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Bilal Mulla is Former chairman of PRGMEA, reputable name in readymade garment business

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By S N Syed

Former chairman of Pakistan Readymade Garments Manufacturers and Exporters Association (PRGMEA) Bilal Mulla is a reputable name in readymade garment business. Born in Karachi, Mulla took education till graduation and started his business in garments as a working partner in 1972 and later started his own company Mulla International in 1980, as an export business company from a small investment. Later, he started manufacturing and established his own factory in Karachi. He received first guidance from his father and visited Middle East at the age of 22 years for his business motives.

He has continued his business at Mulla International now for over 35 years and employs around 2,500 workers at his factory. His business earns him and the country big foreign exchange. Because of security reasons, he does not disclose his total sales. He exports to Europe, Middle East, USA, Canada, Brazil, China and Far East countries. “I have travelled to more than 25 countries for my business. I started a very small company with honesty and now it exports to multi-countries,” he said. Bilal Mulla is assisted by his younger brother in the business.

Talking about the challenges he faces, Mulla said everybody in business in Karachi was facing the challenges regarding law and order and infrastructure. Availability of utilities were also a challenge concerning the industry, as buyers needed shipments at the time but any delay in them amid unavailability of utilities was affecting the business, especially related to the exports.  He said that cost of production in Pakistan was higher as compared with the competing countries in the region. “We need international level playing field in the business mostly with utility charges and labour laws, and then our efficiency starts,” he said. Around 22 agencies visit the factories for audit and other issues. “There should be one window operation for them so that businessmen’s time is not wasted.”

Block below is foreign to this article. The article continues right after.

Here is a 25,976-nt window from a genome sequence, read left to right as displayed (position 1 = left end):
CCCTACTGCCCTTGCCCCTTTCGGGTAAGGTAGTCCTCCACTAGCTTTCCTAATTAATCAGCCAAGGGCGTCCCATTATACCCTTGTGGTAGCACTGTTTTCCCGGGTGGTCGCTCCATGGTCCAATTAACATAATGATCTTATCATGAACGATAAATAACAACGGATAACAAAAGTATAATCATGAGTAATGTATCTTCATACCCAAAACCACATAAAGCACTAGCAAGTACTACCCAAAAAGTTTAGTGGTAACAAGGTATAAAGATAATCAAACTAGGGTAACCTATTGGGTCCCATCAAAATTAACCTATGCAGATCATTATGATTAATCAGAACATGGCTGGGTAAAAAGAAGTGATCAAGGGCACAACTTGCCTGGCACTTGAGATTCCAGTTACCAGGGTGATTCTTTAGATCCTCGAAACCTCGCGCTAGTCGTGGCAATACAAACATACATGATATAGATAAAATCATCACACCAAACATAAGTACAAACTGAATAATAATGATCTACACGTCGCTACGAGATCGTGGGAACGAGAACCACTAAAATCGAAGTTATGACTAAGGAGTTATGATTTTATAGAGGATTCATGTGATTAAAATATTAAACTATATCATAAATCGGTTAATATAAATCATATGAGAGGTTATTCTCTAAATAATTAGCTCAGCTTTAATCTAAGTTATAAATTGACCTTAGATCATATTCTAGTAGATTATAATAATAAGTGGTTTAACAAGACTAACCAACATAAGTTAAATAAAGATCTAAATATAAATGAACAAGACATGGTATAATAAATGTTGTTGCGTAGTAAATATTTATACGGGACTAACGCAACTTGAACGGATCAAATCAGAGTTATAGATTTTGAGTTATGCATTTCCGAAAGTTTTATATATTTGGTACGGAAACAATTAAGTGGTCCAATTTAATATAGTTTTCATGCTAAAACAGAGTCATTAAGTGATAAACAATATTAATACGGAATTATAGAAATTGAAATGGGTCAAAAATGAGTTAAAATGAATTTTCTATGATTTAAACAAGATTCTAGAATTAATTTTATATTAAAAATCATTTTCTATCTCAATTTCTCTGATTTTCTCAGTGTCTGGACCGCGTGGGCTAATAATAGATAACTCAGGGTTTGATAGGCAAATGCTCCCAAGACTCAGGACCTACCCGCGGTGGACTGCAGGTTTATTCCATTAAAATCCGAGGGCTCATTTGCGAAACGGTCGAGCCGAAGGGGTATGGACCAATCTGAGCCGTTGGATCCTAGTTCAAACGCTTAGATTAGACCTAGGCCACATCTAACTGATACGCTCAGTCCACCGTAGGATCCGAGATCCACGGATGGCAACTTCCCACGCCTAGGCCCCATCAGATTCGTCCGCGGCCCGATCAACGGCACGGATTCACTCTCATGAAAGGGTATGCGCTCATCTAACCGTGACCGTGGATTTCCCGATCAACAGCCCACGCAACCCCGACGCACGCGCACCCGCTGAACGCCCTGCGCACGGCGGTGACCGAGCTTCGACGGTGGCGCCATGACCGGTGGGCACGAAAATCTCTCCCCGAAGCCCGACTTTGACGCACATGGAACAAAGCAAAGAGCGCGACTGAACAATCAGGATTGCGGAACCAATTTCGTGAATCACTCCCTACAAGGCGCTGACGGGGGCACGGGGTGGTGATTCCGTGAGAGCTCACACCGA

For the start of one window operation, a policy framework was prepared around 13 years ago but it could not move forward and was not implemented. Agencies just disturb the factory owner and go through corruption. Whatever fees and charges they want to recover, he said, they should recover without disturbing the businessmen.

Strikes, which have reduced in scale in the city now, affected at large to the industry in past, as it had become difficult for the workers to reach at the working place. “Political parties and the government should create charter of economy with consultation of the businessmen. A ten year policy should be adopted with no strike calls and no politics it,” he suggested.

He complained that they were not given their refunds, which were long due. Although former chief executive of Trade Development Authority of Pakistan (TDAP) was a businessman but their issues were not resolved even in his days. “The TDAP chief executive had taken over the charge but bureaucracy was working behind him. He had not many powers,” he said. “Our first direction is finance ministry, and then comes the commerce ministry.” Export associations have been calling for last two years to support them, as exports were declining. We needed help at that time of declining of exports while the government knows only when the exports have already declined. “Market and customers are going away from our hands,” he said. Any action by the government after the decline is of not of the use.